Wildlife experts Jonathan and Angela Scott are back on TV, documenting the fascinating lives of the wild lions, leopards and cheetahs of Masai Mara National Reserve…
Jonathan and Angela Scott live the safari-lover’s dream: they live in Kenya, on the Masai Mara National Reserve, and devote their time to documenting the lives of the lions, leopards and cheetahs who reside there.
Now, you can follow the journeys of these big cats (and the simple, untouched scenery of the reserve) on Animal Planet’s Big Cat Tales. Wanderlust caught up with Jonathan and Angela about the latest series to find out what you can expect, plus when it’s on and where you can watch it…
When is Big Cat Tales on?
The new series of Big Cat Tales starts on Sunday 10 March, at 8pm, and runs for five weeks.
Where can I watch Big Cat Tales?
In the UK, Big Cat Tales airs on the Animal Planet channel. It’s available on Sky (channel 162) and Virgin (channel 256).
Which big cats will I see in Big Cat Tales?
The Marsh Pride of lions are front and centre. They’re already famous to fans of nature and wildlife documentaries, as they’ve starred in episodes of BBC’s Dynasties and Jonathan’s earlier series, Big Cat Diary.
We’ll also be following cheetah coalitions and leopards, particularly Bahati the leopard, who is the daughter of Olive and the granddaughter of Bella, also of Big Cat Diary fame.
“Big Cat Tales taps in to the lives of the lions, leopards and cheetahs that Angie and I – and our co-presenter Jackson ole Looseyia – have been following for many years in Kenya’s fabled Masai Mara National Reserve.
“Because we know these big cats and can recognise them as individuals – not just by how they look but in terms of their individual characters – we are able to provide a very personal wildlife experience for our audience.”
Big Cat Tales episode guide: what happens?
Episode one focuses on Malaika the cheetah, who is trying to provide for her young cubs, and Bahati the leopard, who now has 3 (rarely-seen) cubs of her own. The Marsh pride has some new family members…
Episode two sees the Marsh Pride’s dynamic shifting, while Malaika comes up against a wildebeest during a hunt to provide for her young. Jonathan connects with Bahati, and sees her cubs for the first time.
Episode three shows the reserve’s lionesses and Malaika hunting buffalos and impalas, while the Marsh Pride sees more cubs born, further jeopardising the Pride.
Episode four jumps forward a few months, and the status of the animals at Masai Mara has changed, drastically. The Marsh Pride is missing, Bahati does mid-hunt battle with a huge crocodile, and a coalition of cheetahs arrives.
Episode five, the finale, introduces Fig the leopard, and the cheetah coalition hunts together. Jonathan witnesses a spectacular crossing, and old friends return.
Stand-out moment from the series?
“There are so many. Angie loves lions and I do too, but my favourite big cat has always been the leopard,” says Jonathan. “They are just so beautiful and illusive and secretive and have an air about them that sets them aside from lions and cheetahs in my mind.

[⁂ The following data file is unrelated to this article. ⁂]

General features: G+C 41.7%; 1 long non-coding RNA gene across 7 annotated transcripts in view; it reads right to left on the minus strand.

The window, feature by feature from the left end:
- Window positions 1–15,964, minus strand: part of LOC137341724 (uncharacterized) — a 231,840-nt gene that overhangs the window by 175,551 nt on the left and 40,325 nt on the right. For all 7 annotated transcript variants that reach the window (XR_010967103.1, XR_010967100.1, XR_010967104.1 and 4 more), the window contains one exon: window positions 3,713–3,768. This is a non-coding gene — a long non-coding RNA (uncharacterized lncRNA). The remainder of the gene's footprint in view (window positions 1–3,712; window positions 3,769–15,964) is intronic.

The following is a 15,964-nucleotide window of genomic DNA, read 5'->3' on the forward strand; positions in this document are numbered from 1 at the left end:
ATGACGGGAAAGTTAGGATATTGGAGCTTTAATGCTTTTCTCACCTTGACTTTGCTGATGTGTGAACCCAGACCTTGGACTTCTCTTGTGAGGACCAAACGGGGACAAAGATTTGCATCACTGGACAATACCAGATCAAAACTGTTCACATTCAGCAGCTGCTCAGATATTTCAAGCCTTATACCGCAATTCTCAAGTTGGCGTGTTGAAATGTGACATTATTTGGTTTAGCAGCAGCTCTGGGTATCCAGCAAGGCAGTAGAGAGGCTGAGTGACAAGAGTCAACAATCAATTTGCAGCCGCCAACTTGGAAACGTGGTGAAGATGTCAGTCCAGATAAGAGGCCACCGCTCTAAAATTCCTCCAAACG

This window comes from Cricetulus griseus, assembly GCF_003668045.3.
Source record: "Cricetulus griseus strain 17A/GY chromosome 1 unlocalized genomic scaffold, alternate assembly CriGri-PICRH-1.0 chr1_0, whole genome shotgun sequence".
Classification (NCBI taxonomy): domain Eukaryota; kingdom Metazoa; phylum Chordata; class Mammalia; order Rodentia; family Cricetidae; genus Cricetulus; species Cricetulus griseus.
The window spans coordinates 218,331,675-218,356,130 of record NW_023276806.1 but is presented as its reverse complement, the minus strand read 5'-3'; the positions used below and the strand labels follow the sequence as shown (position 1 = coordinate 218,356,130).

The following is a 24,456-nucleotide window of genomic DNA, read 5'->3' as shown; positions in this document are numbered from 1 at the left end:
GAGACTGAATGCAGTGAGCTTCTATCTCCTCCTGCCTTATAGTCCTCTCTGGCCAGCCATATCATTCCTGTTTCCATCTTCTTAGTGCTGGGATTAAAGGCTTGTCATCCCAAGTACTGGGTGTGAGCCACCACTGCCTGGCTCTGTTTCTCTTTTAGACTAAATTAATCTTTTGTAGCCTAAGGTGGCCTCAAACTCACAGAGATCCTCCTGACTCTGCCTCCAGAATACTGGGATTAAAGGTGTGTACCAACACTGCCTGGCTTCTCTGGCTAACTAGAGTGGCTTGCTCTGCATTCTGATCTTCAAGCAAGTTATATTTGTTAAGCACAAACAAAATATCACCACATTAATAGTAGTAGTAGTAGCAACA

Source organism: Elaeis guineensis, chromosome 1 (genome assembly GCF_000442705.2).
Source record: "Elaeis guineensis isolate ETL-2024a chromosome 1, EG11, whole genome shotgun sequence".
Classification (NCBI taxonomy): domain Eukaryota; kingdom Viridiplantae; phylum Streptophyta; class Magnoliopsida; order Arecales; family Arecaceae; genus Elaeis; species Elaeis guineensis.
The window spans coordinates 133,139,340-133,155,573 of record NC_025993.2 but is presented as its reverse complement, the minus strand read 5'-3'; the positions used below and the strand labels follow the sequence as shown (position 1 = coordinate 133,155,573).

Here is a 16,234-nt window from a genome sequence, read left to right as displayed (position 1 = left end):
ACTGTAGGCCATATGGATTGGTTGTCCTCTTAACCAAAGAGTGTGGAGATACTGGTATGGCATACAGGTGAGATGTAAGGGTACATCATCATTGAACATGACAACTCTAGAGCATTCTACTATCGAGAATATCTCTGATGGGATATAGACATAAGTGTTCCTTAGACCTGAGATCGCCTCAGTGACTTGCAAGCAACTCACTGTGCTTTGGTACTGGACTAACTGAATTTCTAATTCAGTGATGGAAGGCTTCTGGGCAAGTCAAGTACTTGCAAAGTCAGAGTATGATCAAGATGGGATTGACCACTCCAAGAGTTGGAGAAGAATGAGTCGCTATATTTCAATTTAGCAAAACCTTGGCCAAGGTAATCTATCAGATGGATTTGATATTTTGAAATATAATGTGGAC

“The sequence with Bahati the leopard female, that shows her feeding on a male impala in a croton thicket accompanied by her two young cubs is a lovely sequence. It really gives you an insight in to the secret lives of these extraordinary creatures.
“For Angie, it was her times spent with the Marsh Pride of lions – the same lions we have followed since 1977. The sequence when Angie is surrounded by the whole pride resting up in the shade of her vehicle is very special.”
What’s next for Jonathan and Angela Scott?
“It is not by chance that the general public holds big cats in such high esteem,” the couple add. “The reason must be the visceral effect they have on us. We have lauded and deified big cats – particularly lions – embedding them in mythology and transforming them in to God like creatures.
“The aura of the Lion and the tiger has cast a spell over us since time immemorial. Their size and raw power, the stunning beauty of the way they look and move, the fact that then are ‘tender killers’ who lavish attention on their young yet are also exquisitely evolved killers. It is all of this that continues to endlessly fascinate us.”
It seems conservation efforts are also at the forefront of their minds: “There is always something new to see and explore in terms of the animals behaviour and in trying to record it with our cameras and in our books.
“But all of that has been overtaken to a degree by the need to do whatever we can to help to conserve the worlds wild cats.
“Nearly all of them are threatened by loss of habitat and loss of their natural prey. Conflict with humans and their livestock is a major concern, too.
“Most people would find it hard to believe that the mighty lion was endangered – but the fact is that there are only 20,000 to 25,000 lions left in the wilds of Africa.”